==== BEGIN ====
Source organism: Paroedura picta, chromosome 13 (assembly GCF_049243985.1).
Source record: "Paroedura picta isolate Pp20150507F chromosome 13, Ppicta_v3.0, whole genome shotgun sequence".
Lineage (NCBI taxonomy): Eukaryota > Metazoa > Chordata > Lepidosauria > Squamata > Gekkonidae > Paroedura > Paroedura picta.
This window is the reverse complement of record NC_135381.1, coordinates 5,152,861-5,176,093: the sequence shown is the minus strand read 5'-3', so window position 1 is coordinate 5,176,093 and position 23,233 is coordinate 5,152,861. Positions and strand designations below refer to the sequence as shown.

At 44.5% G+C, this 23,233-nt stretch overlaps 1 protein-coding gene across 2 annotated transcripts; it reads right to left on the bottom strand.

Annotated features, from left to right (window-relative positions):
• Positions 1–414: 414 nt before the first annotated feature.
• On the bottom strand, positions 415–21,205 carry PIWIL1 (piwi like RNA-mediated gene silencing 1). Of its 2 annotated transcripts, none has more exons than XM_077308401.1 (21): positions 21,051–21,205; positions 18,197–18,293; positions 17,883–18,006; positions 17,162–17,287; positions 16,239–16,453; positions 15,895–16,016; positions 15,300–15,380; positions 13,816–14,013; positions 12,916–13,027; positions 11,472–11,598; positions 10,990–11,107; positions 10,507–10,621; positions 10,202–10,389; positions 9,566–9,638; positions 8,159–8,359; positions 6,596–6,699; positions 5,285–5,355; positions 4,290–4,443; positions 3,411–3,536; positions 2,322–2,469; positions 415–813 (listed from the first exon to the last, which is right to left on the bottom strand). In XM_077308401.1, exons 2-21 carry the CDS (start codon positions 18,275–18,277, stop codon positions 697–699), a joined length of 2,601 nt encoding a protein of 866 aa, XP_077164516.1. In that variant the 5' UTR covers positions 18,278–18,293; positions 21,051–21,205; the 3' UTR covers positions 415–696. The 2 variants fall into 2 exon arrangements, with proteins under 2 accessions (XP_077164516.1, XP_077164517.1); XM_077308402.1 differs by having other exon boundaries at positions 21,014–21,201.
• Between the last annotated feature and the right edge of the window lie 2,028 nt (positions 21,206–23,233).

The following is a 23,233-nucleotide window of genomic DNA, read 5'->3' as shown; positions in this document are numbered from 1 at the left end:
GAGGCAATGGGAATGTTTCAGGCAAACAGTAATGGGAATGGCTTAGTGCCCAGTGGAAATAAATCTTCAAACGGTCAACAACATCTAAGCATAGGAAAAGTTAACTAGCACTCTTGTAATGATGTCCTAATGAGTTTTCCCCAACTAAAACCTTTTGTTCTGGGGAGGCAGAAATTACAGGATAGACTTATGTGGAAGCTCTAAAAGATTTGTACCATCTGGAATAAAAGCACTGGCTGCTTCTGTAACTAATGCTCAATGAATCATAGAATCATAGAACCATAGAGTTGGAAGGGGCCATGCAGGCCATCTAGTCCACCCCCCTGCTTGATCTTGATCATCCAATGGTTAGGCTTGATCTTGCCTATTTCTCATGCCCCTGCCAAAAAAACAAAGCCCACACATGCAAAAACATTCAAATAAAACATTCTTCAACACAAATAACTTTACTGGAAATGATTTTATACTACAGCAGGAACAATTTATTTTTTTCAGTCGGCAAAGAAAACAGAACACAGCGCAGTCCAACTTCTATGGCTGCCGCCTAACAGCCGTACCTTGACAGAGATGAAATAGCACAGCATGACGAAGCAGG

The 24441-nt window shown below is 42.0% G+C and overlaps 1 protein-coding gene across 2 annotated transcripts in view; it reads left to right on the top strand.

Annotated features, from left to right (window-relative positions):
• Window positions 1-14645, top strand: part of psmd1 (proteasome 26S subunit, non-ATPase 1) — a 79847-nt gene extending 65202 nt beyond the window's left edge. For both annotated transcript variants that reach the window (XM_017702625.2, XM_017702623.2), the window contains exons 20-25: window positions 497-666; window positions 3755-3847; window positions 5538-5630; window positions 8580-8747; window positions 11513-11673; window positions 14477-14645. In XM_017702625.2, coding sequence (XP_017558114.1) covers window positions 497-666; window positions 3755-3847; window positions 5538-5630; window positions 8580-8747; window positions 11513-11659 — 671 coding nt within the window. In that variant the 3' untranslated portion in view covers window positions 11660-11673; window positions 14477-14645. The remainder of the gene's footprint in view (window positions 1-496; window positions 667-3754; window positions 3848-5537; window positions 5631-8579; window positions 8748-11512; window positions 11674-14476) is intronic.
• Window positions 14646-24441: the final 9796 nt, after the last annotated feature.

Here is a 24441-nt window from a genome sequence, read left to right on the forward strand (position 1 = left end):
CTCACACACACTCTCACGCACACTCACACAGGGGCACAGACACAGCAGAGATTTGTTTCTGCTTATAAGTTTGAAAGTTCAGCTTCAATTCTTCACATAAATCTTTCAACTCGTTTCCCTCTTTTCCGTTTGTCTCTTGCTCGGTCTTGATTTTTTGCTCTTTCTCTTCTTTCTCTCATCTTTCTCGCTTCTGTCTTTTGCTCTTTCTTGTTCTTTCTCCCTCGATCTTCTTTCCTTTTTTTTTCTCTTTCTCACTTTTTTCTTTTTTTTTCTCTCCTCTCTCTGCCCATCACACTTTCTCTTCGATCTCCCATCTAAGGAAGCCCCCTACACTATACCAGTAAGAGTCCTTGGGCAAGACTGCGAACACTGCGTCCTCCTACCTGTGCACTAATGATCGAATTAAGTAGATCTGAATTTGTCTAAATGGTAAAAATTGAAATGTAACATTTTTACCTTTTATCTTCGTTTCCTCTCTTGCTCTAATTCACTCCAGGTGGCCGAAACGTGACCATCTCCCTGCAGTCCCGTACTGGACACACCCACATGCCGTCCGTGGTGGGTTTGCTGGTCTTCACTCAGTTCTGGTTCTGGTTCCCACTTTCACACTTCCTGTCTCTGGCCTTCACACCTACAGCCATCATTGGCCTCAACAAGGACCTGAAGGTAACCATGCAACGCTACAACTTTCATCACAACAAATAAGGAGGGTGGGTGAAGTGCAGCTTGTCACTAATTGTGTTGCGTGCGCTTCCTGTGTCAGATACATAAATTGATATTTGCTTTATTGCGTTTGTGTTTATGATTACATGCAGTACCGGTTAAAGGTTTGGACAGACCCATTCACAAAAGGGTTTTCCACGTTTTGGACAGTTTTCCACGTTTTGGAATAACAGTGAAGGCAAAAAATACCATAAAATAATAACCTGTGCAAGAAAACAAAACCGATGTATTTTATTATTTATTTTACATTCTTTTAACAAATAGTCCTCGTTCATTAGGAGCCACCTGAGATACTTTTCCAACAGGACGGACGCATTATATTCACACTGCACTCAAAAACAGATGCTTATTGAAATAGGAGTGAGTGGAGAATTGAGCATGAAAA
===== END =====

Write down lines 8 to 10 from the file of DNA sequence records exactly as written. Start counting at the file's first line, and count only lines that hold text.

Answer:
• On the bottom strand, positions 415–21,205 carry PIWIL1 (piwi like RNA-mediated gene silencing 1). Of its 2 annotated transcripts, none has more exons than XM_077308401.1 (21): positions 21,051–21,205; positions 18,197–18,293; positions 17,883–18,006; positions 17,162–17,287; positions 16,239–16,453; positions 15,895–16,016; positions 15,300–15,380; positions 13,816–14,013; positions 12,916–13,027; positions 11,472–11,598; positions 10,990–11,107; positions 10,507–10,621; positions 10,202–10,389; positions 9,566–9,638; positions 8,159–8,359; positions 6,596–6,699; positions 5,285–5,355; positions 4,290–4,443; positions 3,411–3,536; positions 2,322–2,469; positions 415–813 (listed from the first exon to the last, which is right to left on the bottom strand). In XM_077308401.1, exons 2-21 carry the CDS (start codon positions 18,275–18,277, stop codon positions 697–699), a joined length of 2,601 nt encoding a protein of 866 aa, XP_077164516.1. In that variant the 5' UTR covers positions 18,278–18,293; positions 21,051–21,205; the 3' UTR covers positions 415–696. The 2 variants fall into 2 exon arrangements, with proteins under 2 accessions (XP_077164516.1, XP_077164517.1); XM_077308402.1 differs by having other exon boundaries at positions 21,014–21,201.
• Between the last annotated feature and the right edge of the window lie 2,028 nt (positions 21,206–23,233).

The following is a 23,233-nucleotide window of genomic DNA, read 5'->3' as shown; positions in this document are numbered from 1 at the left end: